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LPG Basics

All Autogas equipment is chosen for its effectiveness, reliability and value for money. Most equipment comes from Italy - a country that has been at the forefront of LPG conversion for the last 30 years. Several major brands of equipment are stocked, ensuring a wide range of equipment for all types of vehicles.

Kits come with everything that is needed for the conversion, including a comprehensive fitting guide. Each LPG kit is supplied with a means to set up the system after the installation. This ranges from simple technical information, small handheld testers, to computer software on the most advanced systems.

The 2 main decisions about the kit are the type of front-end system and the size and shape of the tank(s). Front-end systems are described below and you can click here for tank details.

Sequential Gas Injection
Induction Systems
Diesel LPG Conversions

Sequential Gas Injection

Multipoint Sequential Gas Injection Systems (SGIS) are the most appropriate type of LPG conversion for vehicles built after 1999. Any vehicle with a plastic inlet manifold should have this type of conversion. Kit costs have reduced and set-up of the systems is now considerably easier. The sequential system injects LPG as a vapour for each cylinder, very close to the inlet valves. The gas ECU works with the petrol ECU so that, when switched to gas, the engine is run as it was designed to be run (except for the change of fuel).
The system offers slightly improved economy and performance (when compared with induction systems) and eliminates the possibility of spit-back. Click here for more details of kit components.

Sequential Injection Kit
1=Gas ECU, 2=Gas injectors, 3=Filter/shut-off valve, 4=Vaporiser, 5=Pressure sensor, 6=Pressure balance, 7=Changeover switch, 8=Manifold nozzle, 9=Water temperature sensor, 10=Gas temperature sensor, 11=Multivalve, 12=Tank, 13=Filler, 14=Vapour filter

Induction Systems

This type of system is the simplest type of LPG conversion carried out. Suitable for all types of vehicle built before 1999 (except those with a plastic inlet manifold), the system introduces gas to the engine in vapour form through the inlet manifold. When switched to gas, the way the engine runs is controlled by the LPG system.

Open-Loop Induction Systems
Older, carburettor vehicles and early, injection models that do not have a catalytic convertor can be converted to an open-loop system where the LPG reducer and power valve are used to control the inlet of fuel into the engine. This is the simplest and cheapest solution. However, with the addition of a lambda probe in the exhaust, the system can be upgraded to closed-loop operation, with all of the benefits described below.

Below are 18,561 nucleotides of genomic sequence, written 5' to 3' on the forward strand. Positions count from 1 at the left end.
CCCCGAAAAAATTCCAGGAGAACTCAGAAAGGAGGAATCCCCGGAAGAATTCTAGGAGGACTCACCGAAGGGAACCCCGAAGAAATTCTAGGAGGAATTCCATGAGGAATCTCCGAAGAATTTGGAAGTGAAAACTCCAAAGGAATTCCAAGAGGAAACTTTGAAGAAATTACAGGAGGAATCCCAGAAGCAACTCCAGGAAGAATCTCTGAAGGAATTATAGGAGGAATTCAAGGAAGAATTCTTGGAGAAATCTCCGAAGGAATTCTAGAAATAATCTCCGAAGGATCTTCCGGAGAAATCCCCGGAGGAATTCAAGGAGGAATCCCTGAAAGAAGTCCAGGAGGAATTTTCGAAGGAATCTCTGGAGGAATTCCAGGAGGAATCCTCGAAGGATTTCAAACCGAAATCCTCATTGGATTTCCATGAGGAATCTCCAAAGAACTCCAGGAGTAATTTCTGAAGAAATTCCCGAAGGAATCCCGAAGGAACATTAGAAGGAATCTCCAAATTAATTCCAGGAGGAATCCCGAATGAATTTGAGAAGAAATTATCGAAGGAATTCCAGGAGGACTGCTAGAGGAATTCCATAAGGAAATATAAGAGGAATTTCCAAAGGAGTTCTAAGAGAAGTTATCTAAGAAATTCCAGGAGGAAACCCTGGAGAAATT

Closed-Loop Induction Systems
Later petrol-injected vehicles have catalytic converters and require LPG systems that use a slightly more sophisticated management system that reads the oxygen sensor in the exhaust. This then controls fuelling using a stepper motor, to give the most efficient fuelling at all times, resulting in better fuel economy and better throttle response. Click here for more details of kit components.

Diesel LPG Conversions

Diesel engines can be converted to run partly on LPG, partly on diesel. This method uses the combustion of the diesel to ignite the LPG. The benefits include large increases in power and reduction in emissions, particularly the black smoke often associated with diesels.
Typically a ratio of 30% LPG to 70% diesel is possible. No adjustments are required to the diesel injection system and fuel savings come from the fact that throttle openings are lower due to the greatly increased power, which basically means you do not have to press the accelerator as hard to get the same performance.
Fuel savings up to 30% are possible with the increased power levels seen as a major benefit to users.

For more information on the conversion of diesel engines click here.
Click here for more details of kit components.

Within the context of this site, the terms LPG, GPL, Liquefied Petroleum Gas, Propane and Autogas are synonymous.

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Telephone: 01767 676181
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